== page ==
Tag Archives: misology

Why Is Philosophy–and Reason As A Whole–So Often Ignored?

This is a reply to an article recently published on the Huffington Post Keith M. Parsons, called “What Is the Public Value of Philosophy?” Go read it.
I'll Wait
In this article, Dr. Parsons defends the public value–that is the value to the taxpayer–of teaching philosophy. He appears to believe that the primary reason people ignore or question the value of philosophy is its obscurity of chosen topics and methodology. I will attempt an alternative explanation of the criticisms and general disregard for philosophy as a field.

I don’t agree that it is obscurity that makes philosophy unpopular (have you ever played Pokemon? Learned the details of the DC Comics universe? Now THAT’S obscure). It’s not the jargon, either; every profession and subculture at this point uses some jargon and it has become normal to include little dictionaries in one’s FAQs. Hyperlinking and hypertext, in general, makes such terms of art more easily accessible than ever before, and such use of language does not create a similar barrier to similarly jargon-filled fields like computer science and law. No one questions/ignores the usefulness of combinatorics or contract law because it requires specialized language to engage in a specialized task, or regularly implies that stoned teenagers are the equivalent to people with multiple specialized degrees in the field…that is uniquely a charge leveled against philosophy.

Instead, I would argue that it is precisely what philosophy and reason qua reason wants to do, and always has, that makes it unpopular with everyone from the teen rationalizing why she “deserves” to borrow the car to those attempting to start religious wars: to understand the truth. It is the same reason science has been attacked since its inception. Philosophy is unpopular and anti-intellectualism to the point of misology is the norm throughout much of history for the simple reason that it serves the perceived interests of many, many people to believe–and persuade others to believe–untrue things.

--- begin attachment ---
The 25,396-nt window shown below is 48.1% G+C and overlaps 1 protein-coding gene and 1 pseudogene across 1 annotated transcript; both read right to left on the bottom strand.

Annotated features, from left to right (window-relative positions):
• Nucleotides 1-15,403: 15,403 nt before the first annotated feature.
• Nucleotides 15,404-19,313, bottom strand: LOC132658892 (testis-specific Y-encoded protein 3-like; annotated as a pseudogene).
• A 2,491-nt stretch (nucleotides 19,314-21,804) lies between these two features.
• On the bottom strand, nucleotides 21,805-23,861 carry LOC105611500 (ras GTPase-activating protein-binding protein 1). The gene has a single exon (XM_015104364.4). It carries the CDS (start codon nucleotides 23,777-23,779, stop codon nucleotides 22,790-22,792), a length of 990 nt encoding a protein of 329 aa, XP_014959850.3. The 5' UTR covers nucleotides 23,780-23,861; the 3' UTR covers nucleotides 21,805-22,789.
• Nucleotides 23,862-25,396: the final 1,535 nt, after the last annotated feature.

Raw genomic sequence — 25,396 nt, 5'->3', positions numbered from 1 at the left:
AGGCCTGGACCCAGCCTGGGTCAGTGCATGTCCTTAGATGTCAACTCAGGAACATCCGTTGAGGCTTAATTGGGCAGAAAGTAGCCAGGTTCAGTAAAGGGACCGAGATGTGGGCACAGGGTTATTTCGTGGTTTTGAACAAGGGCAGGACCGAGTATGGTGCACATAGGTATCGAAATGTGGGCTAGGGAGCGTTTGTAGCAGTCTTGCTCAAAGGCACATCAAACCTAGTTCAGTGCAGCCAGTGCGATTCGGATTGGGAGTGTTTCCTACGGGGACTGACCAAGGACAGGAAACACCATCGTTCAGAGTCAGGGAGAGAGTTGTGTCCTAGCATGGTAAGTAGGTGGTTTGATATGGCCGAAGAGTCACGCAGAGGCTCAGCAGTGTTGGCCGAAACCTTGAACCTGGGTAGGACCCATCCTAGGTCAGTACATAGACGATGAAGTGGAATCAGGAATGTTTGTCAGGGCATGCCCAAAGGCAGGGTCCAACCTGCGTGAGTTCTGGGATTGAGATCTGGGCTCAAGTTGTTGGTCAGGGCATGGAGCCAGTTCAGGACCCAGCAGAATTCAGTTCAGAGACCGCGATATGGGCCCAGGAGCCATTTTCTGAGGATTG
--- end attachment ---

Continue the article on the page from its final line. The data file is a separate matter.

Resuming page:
I would further argue that this desire for limited applications of reason is present within most of us to some degree. Philosophy tends not to allow the many accommodations and compromises any given society must make with its collective conscience. Ethics, properly argued, tends to attempt to justify various obligations, and much of human behavior is attempting to rebuke and ignore such obligations…and their consequences for the moral status of the average participant. When someone, looking at my iPhone, informs me of the problematic ethics of the practices that led to its manufacture and low price, they are implicitly making a normative ethical claim along the lines of

“In order to be a good person, you are obligated not to participate in evil acts willingly and willfully. Since a purchase of an iPhone is a willful act, and I have made you aware of the evils committed in its manufacture and pricing, you are thus obligated to refuse to further participate in those evils.”